Minimal enteral feeding reduces the risk of sepsis in feed-intolerant very low birth weight newborns

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To evaluate the efficacy and safety of minimal enteral feeding (MEF) nutritional practice in feed-intolerant very low birth weight (VLBW) infants.


A retrospective design using data reported in the clinical charts of VLBW newborns consecutively observed in neonatal intensive care units (NICU) that presents feed intolerance. During the study period, two feeding strategies were adopted: total parenteral nutrition (PN) (group 1) or PN plus MEF (group 2), for at least 24 h. Primary outcome was the time to reach full enteral feeding; secondary outcomes were the occurrence of sepsis, the time to regain birth weight, the length of hospitalization, the occurrence of necrotizing enterocolitis (NEC) Bell stage >II and death.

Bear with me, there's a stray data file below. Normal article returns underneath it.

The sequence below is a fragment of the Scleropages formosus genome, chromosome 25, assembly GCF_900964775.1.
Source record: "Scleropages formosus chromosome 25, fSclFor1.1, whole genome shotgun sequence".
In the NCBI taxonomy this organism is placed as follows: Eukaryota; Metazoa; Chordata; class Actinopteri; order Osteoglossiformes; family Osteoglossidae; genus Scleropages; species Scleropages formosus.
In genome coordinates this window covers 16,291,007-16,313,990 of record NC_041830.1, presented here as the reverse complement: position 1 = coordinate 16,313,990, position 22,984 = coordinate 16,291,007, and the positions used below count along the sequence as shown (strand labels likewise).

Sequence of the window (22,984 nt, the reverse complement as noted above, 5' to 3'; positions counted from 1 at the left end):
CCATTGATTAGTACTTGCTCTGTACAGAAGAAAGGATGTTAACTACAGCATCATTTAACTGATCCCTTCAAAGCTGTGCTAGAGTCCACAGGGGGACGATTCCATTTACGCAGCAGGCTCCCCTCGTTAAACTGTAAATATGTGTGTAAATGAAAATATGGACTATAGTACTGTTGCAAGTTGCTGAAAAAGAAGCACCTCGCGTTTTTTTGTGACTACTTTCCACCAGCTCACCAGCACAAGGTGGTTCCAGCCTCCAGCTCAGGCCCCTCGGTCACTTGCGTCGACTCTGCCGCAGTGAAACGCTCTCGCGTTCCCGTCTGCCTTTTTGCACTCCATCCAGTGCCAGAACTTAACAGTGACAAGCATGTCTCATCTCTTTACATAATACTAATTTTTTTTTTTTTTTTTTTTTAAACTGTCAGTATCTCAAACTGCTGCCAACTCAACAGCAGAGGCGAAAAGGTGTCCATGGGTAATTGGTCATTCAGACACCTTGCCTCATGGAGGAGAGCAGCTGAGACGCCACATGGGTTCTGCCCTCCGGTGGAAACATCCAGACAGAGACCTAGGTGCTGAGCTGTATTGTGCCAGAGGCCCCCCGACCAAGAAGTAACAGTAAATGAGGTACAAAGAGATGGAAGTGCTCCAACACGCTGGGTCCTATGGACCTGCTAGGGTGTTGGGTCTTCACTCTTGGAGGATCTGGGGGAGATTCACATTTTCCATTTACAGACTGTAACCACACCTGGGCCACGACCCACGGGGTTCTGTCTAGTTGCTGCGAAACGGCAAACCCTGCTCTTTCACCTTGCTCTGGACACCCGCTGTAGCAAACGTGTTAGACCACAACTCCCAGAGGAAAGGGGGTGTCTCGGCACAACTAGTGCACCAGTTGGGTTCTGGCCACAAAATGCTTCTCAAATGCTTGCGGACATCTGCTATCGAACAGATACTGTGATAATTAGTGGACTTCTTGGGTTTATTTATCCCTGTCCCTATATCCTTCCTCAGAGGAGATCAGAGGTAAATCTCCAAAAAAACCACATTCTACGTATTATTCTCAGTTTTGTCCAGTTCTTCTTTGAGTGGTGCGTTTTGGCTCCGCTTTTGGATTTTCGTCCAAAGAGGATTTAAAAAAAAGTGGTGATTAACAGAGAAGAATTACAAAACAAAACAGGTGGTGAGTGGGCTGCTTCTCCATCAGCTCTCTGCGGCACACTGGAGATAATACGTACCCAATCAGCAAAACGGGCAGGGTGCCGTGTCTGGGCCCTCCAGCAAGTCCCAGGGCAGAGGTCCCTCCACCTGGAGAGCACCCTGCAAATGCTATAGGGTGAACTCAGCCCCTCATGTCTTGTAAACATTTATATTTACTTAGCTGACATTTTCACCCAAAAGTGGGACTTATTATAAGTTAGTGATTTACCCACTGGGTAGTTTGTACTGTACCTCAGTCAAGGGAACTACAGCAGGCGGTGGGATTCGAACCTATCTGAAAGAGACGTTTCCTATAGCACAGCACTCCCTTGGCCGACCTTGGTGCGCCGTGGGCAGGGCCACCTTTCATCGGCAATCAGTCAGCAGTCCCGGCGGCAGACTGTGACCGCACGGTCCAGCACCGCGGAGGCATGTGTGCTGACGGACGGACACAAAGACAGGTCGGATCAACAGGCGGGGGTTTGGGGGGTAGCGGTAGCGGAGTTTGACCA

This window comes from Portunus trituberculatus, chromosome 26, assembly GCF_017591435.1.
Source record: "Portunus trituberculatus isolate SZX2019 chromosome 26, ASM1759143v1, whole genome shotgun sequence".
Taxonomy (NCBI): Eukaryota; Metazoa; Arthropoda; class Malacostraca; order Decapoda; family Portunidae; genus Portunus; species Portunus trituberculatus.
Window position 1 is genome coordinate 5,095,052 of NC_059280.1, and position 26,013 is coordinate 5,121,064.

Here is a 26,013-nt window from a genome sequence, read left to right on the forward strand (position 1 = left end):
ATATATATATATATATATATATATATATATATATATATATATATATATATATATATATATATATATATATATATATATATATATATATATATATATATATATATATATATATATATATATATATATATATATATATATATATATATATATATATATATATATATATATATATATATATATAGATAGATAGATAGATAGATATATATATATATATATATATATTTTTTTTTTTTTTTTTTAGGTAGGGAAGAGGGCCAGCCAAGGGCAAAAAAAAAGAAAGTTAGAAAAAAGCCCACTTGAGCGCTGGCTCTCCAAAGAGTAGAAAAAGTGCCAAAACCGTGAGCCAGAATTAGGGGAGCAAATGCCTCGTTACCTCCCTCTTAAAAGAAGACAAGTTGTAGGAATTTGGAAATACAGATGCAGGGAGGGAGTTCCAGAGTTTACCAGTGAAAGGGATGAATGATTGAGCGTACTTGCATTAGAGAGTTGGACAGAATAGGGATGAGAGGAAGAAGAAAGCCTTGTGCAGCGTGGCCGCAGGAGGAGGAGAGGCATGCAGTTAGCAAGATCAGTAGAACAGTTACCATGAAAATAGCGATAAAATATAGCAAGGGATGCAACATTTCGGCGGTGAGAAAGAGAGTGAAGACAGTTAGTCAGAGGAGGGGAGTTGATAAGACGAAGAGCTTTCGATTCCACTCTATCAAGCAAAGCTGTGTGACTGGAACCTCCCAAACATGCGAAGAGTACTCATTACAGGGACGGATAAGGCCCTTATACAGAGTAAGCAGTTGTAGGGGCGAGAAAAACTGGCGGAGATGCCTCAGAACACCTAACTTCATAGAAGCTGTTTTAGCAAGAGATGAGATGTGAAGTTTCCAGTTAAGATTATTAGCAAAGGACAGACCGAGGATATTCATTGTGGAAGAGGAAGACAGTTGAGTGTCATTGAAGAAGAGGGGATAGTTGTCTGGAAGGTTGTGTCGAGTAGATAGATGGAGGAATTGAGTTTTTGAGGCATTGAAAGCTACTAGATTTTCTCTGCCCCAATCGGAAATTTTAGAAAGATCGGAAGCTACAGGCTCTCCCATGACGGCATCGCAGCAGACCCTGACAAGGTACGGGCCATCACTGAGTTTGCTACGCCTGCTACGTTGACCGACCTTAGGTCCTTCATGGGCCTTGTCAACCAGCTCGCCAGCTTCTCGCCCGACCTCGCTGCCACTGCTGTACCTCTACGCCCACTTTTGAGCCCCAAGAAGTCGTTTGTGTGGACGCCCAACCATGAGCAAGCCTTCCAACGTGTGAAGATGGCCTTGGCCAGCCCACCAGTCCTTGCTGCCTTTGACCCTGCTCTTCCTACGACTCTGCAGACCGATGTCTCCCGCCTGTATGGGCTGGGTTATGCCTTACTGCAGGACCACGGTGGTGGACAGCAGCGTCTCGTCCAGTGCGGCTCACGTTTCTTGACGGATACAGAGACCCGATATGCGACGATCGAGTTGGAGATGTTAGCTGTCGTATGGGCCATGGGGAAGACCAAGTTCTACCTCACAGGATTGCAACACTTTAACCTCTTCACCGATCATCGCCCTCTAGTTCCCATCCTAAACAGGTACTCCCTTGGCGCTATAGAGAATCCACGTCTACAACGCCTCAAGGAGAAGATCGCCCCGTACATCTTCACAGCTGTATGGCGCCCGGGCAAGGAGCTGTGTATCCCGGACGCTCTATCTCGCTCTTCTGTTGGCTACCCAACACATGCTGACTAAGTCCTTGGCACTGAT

In total, 102 newborns were evaluated: 51 in group 1, and 51 in group 2. Neonates in group 2 achieved full enteral nutrition earlier (8 days, interquartile range [IQR] 5) compared with subjects receiving total PN (11 days, IQR 5, p < 0.001). A reduction of sepsis episodes was observed in group 2 (15.7%) compared with group 1 (33.3%, p = 0.038). Additionally, subjects in group 2 regained their birth weight and were discharged earlier. The occurrence of NEC and death were similar in the two groups.


Minimal enteral feeding in very low birth weight infants presenting feed intolerance reduces the time to reach full enteral feeding and the risk of sepsis. This feeding practice does not increase the risk of necrotizing enterocolitis and death.

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